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Children who try to engage you in conversation when teaching

(14 Posts)
winterswan Sat 28-Nov-15 13:52:35

Hello. Does anybody have a student like this (year 9?)

She sits at the front and will try to talk to me as I start the lesson by telling me something she did at the weekend, what she's getting for Christmas, something her dog did ... These stories are inevitably long and involved and I try to cheerily divert her with 'ooh, sounds lovely, but finish telling me later!' but it is as if she is oblivious and just follows me around with 'miss, miss ...'

She also constantly cuts into and across other students - one boy was trying to tell me he wouldn't be in the next day due to a hospital appointment and she cut right across him to tell me that she had to go into hospital.

I get pinned down at the end of the lesson and on break duty too!

I don't want to get irritated with her but how can you tell a child to be quiet!

PreAdvent13610 Sat 28-Nov-15 13:55:21

My son used to this in lesson and assembly. He is ASD. Does she show many other signs?

winterswan Sat 28-Nov-15 13:57:45

I don't think she has ASD but she is very vulnerable and has been a victim of bullying in the past.

PreAdvent13610 Sat 28-Nov-15 14:01:31

Can you get ALS support.
She has signs social anxiety, that 'I have a hospital visit too' is like a cry of 'I need more attention', not possible for you to give unaided.

winterswan Sat 28-Nov-15 14:05:13

Yes, she's desperately in need of attention and has low self esteem. I don't of course wish to make this worse by telling her abruptly to be quiet!

I'm assuming 'ALS' is 'additional learning support' - one of the few acronyms in teaching I haven't previously encountered! - do you mean in the form of a TA? We have hardly any TAs at the moment and in a way I think it would be quite disruptive as she would talk constantly to the TA!

DoreenLethal Sat 28-Nov-15 14:07:56

Mine try to do this midway through a piece of info that I am telling them - it is a common diversionary tactic...our methodology is to say 'is this anything to do with X [the lesson today] >shake of head< in that case tell me after the lesson is over.

timelytess Sat 28-Nov-15 14:09:54

Move her to the side.
Be firm about leaving on time - 'I have to go now, its break' and go out, locking the door.
Can she have a doodle sheet while she works? It will distract her from talking to you, hopefully.

winterswan Sat 28-Nov-15 14:12:18

I think it's the attention she wants, not the distraction smile I'm just going to have to be firmer about shutting her up! I want to keep her at the front, ideally, due to instances of bullying and much as I'd love to say it wouldn't happen in my classroom I know how subtle and underhand it can be sometimes.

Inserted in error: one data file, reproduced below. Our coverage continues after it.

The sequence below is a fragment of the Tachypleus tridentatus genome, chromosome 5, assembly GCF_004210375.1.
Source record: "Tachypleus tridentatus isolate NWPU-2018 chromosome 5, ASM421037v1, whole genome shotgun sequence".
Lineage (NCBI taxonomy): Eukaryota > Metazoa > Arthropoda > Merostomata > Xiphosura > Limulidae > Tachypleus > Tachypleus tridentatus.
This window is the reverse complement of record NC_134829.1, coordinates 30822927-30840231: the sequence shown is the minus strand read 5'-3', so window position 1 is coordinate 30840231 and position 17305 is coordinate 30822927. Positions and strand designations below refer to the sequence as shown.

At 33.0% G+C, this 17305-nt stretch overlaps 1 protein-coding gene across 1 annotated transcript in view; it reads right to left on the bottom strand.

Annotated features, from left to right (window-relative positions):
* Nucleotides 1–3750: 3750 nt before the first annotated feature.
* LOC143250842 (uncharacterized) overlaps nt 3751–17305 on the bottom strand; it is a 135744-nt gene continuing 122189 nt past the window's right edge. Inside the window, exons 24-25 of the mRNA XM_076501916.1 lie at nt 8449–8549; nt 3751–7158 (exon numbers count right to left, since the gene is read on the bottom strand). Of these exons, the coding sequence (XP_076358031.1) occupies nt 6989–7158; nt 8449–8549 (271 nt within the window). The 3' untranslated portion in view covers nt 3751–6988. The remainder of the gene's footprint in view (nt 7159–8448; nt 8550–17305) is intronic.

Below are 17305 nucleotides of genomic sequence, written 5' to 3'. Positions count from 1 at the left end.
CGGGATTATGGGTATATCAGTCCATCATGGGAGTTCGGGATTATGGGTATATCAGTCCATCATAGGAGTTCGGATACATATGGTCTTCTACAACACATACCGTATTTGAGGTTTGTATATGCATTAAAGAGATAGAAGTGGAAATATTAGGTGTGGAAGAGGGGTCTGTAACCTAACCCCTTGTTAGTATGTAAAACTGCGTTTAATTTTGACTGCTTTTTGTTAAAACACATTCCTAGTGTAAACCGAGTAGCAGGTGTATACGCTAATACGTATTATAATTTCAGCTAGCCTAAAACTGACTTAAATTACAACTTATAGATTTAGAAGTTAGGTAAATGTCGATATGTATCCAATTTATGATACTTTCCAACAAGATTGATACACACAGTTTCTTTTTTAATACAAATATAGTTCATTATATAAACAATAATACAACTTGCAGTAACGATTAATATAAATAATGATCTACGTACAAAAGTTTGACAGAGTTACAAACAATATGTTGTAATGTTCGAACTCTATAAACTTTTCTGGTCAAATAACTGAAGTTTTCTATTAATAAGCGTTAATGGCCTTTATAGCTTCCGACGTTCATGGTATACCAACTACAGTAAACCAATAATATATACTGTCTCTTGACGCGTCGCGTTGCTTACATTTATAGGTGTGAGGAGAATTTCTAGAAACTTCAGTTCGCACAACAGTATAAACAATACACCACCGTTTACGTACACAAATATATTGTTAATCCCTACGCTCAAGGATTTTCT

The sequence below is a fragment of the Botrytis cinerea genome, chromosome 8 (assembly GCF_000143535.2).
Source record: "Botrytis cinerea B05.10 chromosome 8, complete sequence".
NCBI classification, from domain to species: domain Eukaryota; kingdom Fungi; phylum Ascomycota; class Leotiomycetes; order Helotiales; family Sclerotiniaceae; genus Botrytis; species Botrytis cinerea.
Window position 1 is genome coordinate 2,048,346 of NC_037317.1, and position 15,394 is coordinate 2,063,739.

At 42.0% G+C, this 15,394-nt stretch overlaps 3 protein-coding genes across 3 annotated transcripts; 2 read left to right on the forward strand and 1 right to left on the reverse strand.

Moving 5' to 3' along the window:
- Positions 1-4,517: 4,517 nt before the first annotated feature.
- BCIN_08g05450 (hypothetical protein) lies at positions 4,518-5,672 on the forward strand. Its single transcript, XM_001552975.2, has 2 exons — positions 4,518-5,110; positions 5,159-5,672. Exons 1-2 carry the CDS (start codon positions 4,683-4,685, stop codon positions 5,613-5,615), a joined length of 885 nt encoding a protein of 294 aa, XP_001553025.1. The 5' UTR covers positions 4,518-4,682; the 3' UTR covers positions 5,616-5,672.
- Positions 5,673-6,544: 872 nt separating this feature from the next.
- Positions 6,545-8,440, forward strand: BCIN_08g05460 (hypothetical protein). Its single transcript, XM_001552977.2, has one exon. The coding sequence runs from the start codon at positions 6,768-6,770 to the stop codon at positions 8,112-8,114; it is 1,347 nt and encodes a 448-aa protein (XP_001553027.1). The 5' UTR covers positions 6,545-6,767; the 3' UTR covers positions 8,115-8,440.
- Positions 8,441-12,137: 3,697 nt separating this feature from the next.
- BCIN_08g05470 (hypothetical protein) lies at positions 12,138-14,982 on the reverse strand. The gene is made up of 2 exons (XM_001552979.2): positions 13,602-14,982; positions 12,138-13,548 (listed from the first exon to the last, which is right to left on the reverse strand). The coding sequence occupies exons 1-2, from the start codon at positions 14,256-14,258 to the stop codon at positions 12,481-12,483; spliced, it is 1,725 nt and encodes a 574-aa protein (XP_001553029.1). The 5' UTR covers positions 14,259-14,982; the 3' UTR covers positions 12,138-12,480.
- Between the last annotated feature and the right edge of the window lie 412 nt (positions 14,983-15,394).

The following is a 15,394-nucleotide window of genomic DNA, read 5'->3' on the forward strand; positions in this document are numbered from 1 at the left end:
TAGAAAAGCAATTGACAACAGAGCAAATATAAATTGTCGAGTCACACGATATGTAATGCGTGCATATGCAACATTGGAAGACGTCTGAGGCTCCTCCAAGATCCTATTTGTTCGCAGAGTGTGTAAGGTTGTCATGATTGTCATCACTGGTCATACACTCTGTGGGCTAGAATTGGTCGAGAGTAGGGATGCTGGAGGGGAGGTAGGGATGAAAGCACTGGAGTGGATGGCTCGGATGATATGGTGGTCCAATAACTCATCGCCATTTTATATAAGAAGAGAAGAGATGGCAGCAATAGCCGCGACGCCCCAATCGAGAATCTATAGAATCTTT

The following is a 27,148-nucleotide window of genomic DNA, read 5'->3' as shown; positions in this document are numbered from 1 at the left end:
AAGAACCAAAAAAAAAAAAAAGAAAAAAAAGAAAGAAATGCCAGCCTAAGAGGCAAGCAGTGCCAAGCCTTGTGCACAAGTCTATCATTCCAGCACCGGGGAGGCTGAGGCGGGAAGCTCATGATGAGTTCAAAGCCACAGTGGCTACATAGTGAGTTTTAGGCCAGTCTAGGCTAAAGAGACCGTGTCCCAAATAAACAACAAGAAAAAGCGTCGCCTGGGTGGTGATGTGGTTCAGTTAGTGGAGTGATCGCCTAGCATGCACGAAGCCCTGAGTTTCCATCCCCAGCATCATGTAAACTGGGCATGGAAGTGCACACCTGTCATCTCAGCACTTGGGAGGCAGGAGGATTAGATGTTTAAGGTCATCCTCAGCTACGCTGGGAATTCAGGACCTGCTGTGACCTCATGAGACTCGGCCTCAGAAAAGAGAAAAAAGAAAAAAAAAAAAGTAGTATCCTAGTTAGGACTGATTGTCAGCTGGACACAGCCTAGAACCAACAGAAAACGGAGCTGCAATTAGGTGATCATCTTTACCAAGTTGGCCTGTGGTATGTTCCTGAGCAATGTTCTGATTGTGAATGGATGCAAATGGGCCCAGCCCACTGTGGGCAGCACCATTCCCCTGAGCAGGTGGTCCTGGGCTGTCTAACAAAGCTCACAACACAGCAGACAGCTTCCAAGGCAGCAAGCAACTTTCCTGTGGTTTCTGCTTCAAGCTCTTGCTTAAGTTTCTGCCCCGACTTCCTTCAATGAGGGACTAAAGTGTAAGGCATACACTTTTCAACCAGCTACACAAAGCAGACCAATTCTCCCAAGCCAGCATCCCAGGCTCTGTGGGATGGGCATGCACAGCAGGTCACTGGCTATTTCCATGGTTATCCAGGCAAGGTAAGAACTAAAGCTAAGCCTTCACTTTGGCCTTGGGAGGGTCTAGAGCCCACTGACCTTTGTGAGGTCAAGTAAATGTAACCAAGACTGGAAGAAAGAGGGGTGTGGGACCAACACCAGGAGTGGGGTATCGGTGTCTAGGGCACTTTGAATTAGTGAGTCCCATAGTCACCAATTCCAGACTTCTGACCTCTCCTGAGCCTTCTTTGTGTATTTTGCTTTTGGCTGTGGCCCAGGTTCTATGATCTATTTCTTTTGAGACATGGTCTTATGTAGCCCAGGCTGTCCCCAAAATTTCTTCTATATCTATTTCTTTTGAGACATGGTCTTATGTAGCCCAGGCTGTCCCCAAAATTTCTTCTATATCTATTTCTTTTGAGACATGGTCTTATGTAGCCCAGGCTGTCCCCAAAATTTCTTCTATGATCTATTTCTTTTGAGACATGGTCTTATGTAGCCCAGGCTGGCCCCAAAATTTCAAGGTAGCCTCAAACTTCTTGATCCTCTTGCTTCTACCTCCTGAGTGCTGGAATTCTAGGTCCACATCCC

Arfarfanarf Sat 28-Nov-15 14:15:43

can you give her jobs to do? To 'help' you? Can she have responsibilities that keep her busy at times when she would seek you out and which you could praise her for?

Instead of saying tell me later, say to her this is X lesson now and we need to get on with Y work now. You can tell me about this at such and such a time (if you have a small amount of time you can allocate to her?)

Is there a school counsellor she can have sessions with? Or a social club she could join that meets at breaks?

Could you rearrange the seats so that she isn't at the front?

And if she does interrupt someone then I think it's important to say no, X, Y was speaking, we don't interrupt. Because she isn't the only student and they all matter and it isn't nice for the others to not get to speak because she wants to be the focus. You have to balance all their needs.

Arfarfanarf Sat 28-Nov-15 14:16:14

xpost about your reasons for keeping her at the front, sorry.

IguanaTail Sat 28-Nov-15 14:37:52

Explain to her privately that the time you have in class is quite limited so it's not the right place to share stories. Say you're interested in what she has to say though, and set aside a time to talk to her for 10 mins a week, just before the end of lunch, so you know it won't go over. Then when she starts, say to her with a smile "share it with me on Tuesday!" or whenever it is.

If she doesn't come on Tuesday then that's up to her - you've offered the time. If she says she forgot can she come Wednesday just reiterate "Tuesday's the day, don't worry, I'll be able to catch up next Tuesday instead"

clam Sun 29-Nov-15 16:16:12

Hmm, I too am wondering if there are some additional needs at play here, as most children probably grow out of this at around Year 4.

leccybill Fri 04-Dec-15 22:14:44

Have taught plenty of kids in Year 8/9/10 who do this. Some are completely NT and genuinely just want to share stories with you and natter on, in a good natured way. A doodle sheet sounds like an excellent idea.

MooPointCowsOpinion Sun 06-Dec-15 23:48:17

I have so many kids in year 7, 8 and 9 like this. I try different things for different kids. One has a stack of post its and she writes me a note. One I have a hand signal for, to remind her to get back to work.

Every single class I teach though gets 'downtime' which is really relationship building time, with me and each other. I don't care if they're 14, they still need help talking positively with each other.

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